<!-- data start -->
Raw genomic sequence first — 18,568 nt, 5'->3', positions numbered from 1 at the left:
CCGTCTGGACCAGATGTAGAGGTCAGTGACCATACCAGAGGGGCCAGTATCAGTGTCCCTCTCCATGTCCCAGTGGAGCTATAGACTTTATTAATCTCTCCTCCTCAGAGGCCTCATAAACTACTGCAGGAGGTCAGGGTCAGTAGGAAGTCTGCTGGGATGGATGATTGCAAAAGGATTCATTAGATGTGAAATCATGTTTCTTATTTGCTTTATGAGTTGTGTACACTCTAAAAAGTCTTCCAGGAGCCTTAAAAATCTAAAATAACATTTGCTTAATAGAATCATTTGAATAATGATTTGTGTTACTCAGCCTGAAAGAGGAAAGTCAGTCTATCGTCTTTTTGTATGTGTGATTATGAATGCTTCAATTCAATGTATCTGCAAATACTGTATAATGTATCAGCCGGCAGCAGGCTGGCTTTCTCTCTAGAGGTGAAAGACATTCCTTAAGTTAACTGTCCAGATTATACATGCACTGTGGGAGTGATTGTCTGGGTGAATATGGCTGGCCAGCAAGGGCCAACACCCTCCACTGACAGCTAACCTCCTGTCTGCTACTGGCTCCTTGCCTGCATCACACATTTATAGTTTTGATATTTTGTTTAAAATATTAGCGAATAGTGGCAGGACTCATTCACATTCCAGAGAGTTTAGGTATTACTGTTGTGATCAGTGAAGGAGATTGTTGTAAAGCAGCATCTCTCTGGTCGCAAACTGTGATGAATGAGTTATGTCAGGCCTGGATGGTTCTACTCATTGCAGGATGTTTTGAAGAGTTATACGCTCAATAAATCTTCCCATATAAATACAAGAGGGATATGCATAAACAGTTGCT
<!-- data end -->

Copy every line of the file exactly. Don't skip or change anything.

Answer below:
Raw genomic sequence first — 18,568 nt, 5'->3', positions numbered from 1 at the left:
CCGTCTGGACCAGATGTAGAGGTCAGTGACCATACCAGAGGGGCCAGTATCAGTGTCCCTCTCCATGTCCCAGTGGAGCTATAGACTTTATTAATCTCTCCTCCTCAGAGGCCTCATAAACTACTGCAGGAGGTCAGGGTCAGTAGGAAGTCTGCTGGGATGGATGATTGCAAAAGGATTCATTAGATGTGAAATCATGTTTCTTATTTGCTTTATGAGTTGTGTACACTCTAAAAAGTCTTCCAGGAGCCTTAAAAATCTAAAATAACATTTGCTTAATAGAATCATTTGAATAATGATTTGTGTTACTCAGCCTGAAAGAGGAAAGTCAGTCTATCGTCTTTTTGTATGTGTGATTATGAATGCTTCAATTCAATGTATCTGCAAATACTGTATAATGTATCAGCCGGCAGCAGGCTGGCTTTCTCTCTAGAGGTGAAAGACATTCCTTAAGTTAACTGTCCAGATTATACATGCACTGTGGGAGTGATTGTCTGGGTGAATATGGCTGGCCAGCAAGGGCCAACACCCTCCACTGACAGCTAACCTCCTGTCTGCTACTGGCTCCTTGCCTGCATCACACATTTATAGTTTTGATATTTTGTTTAAAATATTAGCGAATAGTGGCAGGACTCATTCACATTCCAGAGAGTTTAGGTATTACTGTTGTGATCAGTGAAGGAGATTGTTGTAAAGCAGCATCTCTCTGGTCGCAAACTGTGATGAATGAGTTATGTCAGGCCTGGATGGTTCTACTCATTGCAGGATGTTTTGAAGAGTTATACGCTCAATAAATCTTCCCATATAAATACAAGAGGGATATGCATAAACAGTTGCT